of day that approaches, approving its beginning
and reconciling the surprise: it has happened again!
Offering this day, these tiny prayers, and one long deep breath
then the water boils on cue, ready for the Aeropress.

This lovely photograph is from this lovely blog http://www.theorangebee.com/2016/06/12/attract-pollinators-garden/

Splitting

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Splitting

Funny how planning a wedding, a celebration of love, leads to conversations about divorce. What? It’s true.

On gorgeous, sunny days do we talk about the vicious rainstorm that ruined last weekend’s picnic? Well, I guess sometimes we do.

We are creatures, on good days, who think about the whole picture. The bigger picture. The good, the bad, and the divorce.

Thus talk of marriage brings talk of divorce. Talk of unions leads to talk of splitting. Talk of splitting makes me think about bananas.

Bananas

You can split a banana, and put ice cream between the two slices, and slather it with chocolate and cherries, whipped cream and nuts, and nobody cares that the banana is no longer whole. Everyone is excited to see it divided, and they don’t even remember what it was like when it was one, all wrapped up in a comfy yellow skin, hanging all crazy upside down on a tree. Nope. People just remember the joy and the yum of that damn fruit severed right down the middle. And it’s dessert.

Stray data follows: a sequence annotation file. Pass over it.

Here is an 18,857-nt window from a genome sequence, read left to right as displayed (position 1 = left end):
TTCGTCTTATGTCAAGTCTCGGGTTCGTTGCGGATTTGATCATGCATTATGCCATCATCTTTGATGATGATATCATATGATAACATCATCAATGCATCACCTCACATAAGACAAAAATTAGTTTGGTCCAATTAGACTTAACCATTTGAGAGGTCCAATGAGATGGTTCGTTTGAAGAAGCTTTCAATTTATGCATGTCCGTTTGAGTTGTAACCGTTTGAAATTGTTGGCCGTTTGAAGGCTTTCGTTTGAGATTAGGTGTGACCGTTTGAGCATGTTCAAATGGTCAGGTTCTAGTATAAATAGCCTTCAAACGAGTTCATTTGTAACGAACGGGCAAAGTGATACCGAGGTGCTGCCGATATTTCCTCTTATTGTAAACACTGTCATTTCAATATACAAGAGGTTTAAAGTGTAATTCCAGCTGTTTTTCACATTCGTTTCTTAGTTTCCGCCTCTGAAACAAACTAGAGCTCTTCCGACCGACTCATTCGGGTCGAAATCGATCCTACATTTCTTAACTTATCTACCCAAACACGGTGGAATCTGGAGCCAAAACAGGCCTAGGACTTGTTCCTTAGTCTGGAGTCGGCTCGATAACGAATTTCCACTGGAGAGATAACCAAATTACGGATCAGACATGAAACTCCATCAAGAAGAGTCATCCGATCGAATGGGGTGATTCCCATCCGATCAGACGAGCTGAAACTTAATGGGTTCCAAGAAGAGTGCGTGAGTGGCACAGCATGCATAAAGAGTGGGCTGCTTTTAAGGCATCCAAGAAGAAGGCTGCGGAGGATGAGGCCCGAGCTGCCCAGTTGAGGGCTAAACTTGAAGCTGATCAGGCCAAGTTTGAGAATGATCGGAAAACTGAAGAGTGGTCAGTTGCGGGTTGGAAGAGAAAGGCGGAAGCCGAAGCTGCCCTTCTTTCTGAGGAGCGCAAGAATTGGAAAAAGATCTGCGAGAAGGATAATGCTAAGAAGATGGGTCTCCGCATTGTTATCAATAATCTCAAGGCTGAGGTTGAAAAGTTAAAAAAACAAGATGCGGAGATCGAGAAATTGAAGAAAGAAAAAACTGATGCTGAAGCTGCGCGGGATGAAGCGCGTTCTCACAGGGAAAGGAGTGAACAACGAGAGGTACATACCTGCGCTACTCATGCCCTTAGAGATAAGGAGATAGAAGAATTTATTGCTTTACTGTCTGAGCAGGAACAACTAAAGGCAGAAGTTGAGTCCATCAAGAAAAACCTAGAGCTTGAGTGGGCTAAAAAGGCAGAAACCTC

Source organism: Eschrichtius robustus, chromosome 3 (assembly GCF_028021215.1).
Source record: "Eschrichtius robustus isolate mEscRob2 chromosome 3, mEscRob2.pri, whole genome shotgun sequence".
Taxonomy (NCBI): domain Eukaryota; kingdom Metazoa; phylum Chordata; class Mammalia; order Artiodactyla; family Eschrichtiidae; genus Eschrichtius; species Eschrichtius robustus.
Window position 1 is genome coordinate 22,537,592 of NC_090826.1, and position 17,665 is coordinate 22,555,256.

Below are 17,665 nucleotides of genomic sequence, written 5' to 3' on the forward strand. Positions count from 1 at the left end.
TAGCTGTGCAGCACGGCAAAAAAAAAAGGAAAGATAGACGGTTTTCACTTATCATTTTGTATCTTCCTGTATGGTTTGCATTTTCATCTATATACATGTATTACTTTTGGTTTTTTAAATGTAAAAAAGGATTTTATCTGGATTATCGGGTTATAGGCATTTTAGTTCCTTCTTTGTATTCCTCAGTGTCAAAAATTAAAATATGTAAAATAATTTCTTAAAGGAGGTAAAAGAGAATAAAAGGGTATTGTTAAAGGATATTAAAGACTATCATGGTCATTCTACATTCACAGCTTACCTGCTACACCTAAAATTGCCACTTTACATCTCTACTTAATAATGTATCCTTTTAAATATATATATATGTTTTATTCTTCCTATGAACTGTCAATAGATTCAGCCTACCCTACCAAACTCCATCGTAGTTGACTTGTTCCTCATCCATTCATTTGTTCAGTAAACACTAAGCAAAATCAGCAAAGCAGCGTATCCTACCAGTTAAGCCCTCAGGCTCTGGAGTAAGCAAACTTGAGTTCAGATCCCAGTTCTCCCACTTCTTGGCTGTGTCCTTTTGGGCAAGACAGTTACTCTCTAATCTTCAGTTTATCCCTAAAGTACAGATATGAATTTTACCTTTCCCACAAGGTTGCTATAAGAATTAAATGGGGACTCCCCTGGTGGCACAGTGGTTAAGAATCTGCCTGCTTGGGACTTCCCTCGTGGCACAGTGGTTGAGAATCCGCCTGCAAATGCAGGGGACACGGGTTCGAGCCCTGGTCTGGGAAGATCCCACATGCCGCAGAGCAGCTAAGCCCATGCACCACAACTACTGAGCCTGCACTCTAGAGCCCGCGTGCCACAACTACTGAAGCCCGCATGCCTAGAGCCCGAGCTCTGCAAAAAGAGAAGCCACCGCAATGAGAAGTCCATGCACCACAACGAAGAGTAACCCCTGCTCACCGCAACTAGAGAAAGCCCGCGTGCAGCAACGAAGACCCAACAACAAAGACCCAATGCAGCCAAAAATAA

Divorce should be more like bananas.

Seconds

You can split a second. You can do something so fast, or something can happen so quickly, that an observer doesn’t even notice it. Yet it could be a big deal. Smooth and harmless. Like in magic. And in a split second, the rabbit appeared, the card came to the top, the quarter vanished.

Divorce should be more like seconds.

Ends

You can split a strand of hair. My girlfriends and I, when we were teens with long teen-aged hair, would sit around with scissors – yes, we did this – talking and laughing as we used to do, and we would use the scissors to snip off the split ends of individual strands of hair. A result of dry winter conditions, chlorine from pools, too much sun, blow dryers, or curling irons. Lots of brushing. The solution was simple. A good trim, but better yet, hanging out with friends, scissors in hand, solving life’s little problems.